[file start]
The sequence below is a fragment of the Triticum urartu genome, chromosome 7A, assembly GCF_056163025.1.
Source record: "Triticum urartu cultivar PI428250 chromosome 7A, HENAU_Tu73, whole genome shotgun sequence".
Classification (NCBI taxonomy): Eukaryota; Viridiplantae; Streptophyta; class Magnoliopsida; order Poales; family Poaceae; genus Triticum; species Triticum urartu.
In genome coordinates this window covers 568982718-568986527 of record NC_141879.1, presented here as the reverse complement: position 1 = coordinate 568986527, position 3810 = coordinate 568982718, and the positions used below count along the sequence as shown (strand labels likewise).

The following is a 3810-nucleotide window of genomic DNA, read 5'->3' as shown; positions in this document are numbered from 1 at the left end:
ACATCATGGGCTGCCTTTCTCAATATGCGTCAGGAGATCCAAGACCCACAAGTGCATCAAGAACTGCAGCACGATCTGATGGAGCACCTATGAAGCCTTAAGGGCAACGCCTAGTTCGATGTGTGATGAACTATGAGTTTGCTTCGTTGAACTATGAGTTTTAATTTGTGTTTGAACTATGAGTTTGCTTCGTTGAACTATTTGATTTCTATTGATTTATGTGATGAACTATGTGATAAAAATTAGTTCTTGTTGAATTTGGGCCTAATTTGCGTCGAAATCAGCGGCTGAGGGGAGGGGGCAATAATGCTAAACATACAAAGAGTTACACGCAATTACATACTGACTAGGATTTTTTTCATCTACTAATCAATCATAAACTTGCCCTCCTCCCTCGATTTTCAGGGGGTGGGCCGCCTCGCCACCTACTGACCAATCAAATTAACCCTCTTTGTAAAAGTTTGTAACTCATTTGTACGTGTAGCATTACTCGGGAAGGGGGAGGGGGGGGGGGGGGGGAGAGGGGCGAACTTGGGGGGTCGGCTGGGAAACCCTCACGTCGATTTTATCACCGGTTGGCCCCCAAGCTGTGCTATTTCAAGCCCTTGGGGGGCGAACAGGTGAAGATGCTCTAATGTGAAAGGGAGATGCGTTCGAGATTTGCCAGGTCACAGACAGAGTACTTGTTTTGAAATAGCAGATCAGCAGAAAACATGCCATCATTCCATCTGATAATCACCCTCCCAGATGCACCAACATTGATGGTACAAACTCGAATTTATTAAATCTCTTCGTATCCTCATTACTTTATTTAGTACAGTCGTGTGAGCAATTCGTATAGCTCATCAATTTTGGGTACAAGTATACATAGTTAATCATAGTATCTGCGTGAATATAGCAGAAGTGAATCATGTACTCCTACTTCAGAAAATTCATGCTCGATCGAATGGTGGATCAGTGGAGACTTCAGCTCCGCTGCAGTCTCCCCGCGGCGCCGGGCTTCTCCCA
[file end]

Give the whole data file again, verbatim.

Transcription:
The sequence below is a fragment of the Triticum urartu genome, chromosome 7A, assembly GCF_056163025.1.
Source record: "Triticum urartu cultivar PI428250 chromosome 7A, HENAU_Tu73, whole genome shotgun sequence".
Classification (NCBI taxonomy): Eukaryota; Viridiplantae; Streptophyta; class Magnoliopsida; order Poales; family Poaceae; genus Triticum; species Triticum urartu.
In genome coordinates this window covers 568982718-568986527 of record NC_141879.1, presented here as the reverse complement: position 1 = coordinate 568986527, position 3810 = coordinate 568982718, and the positions used below count along the sequence as shown (strand labels likewise).

The following is a 3810-nucleotide window of genomic DNA, read 5'->3' as shown; positions in this document are numbered from 1 at the left end:
ACATCATGGGCTGCCTTTCTCAATATGCGTCAGGAGATCCAAGACCCACAAGTGCATCAAGAACTGCAGCACGATCTGATGGAGCACCTATGAAGCCTTAAGGGCAACGCCTAGTTCGATGTGTGATGAACTATGAGTTTGCTTCGTTGAACTATGAGTTTTAATTTGTGTTTGAACTATGAGTTTGCTTCGTTGAACTATTTGATTTCTATTGATTTATGTGATGAACTATGTGATAAAAATTAGTTCTTGTTGAATTTGGGCCTAATTTGCGTCGAAATCAGCGGCTGAGGGGAGGGGGCAATAATGCTAAACATACAAAGAGTTACACGCAATTACATACTGACTAGGATTTTTTTCATCTACTAATCAATCATAAACTTGCCCTCCTCCCTCGATTTTCAGGGGGTGGGCCGCCTCGCCACCTACTGACCAATCAAATTAACCCTCTTTGTAAAAGTTTGTAACTCATTTGTACGTGTAGCATTACTCGGGAAGGGGGAGGGGGGGGGGGGGGGGAGAGGGGCGAACTTGGGGGGTCGGCTGGGAAACCCTCACGTCGATTTTATCACCGGTTGGCCCCCAAGCTGTGCTATTTCAAGCCCTTGGGGGGCGAACAGGTGAAGATGCTCTAATGTGAAAGGGAGATGCGTTCGAGATTTGCCAGGTCACAGACAGAGTACTTGTTTTGAAATAGCAGATCAGCAGAAAACATGCCATCATTCCATCTGATAATCACCCTCCCAGATGCACCAACATTGATGGTACAAACTCGAATTTATTAAATCTCTTCGTATCCTCATTACTTTATTTAGTACAGTCGTGTGAGCAATTCGTATAGCTCATCAATTTTGGGTACAAGTATACATAGTTAATCATAGTATCTGCGTGAATATAGCAGAAGTGAATCATGTACTCCTACTTCAGAAAATTCATGCTCGATCGAATGGTGGATCAGTGGAGACTTCAGCTCCGCTGCAGTCTCCCCGCGGCGCCGGGCTTCTCCCA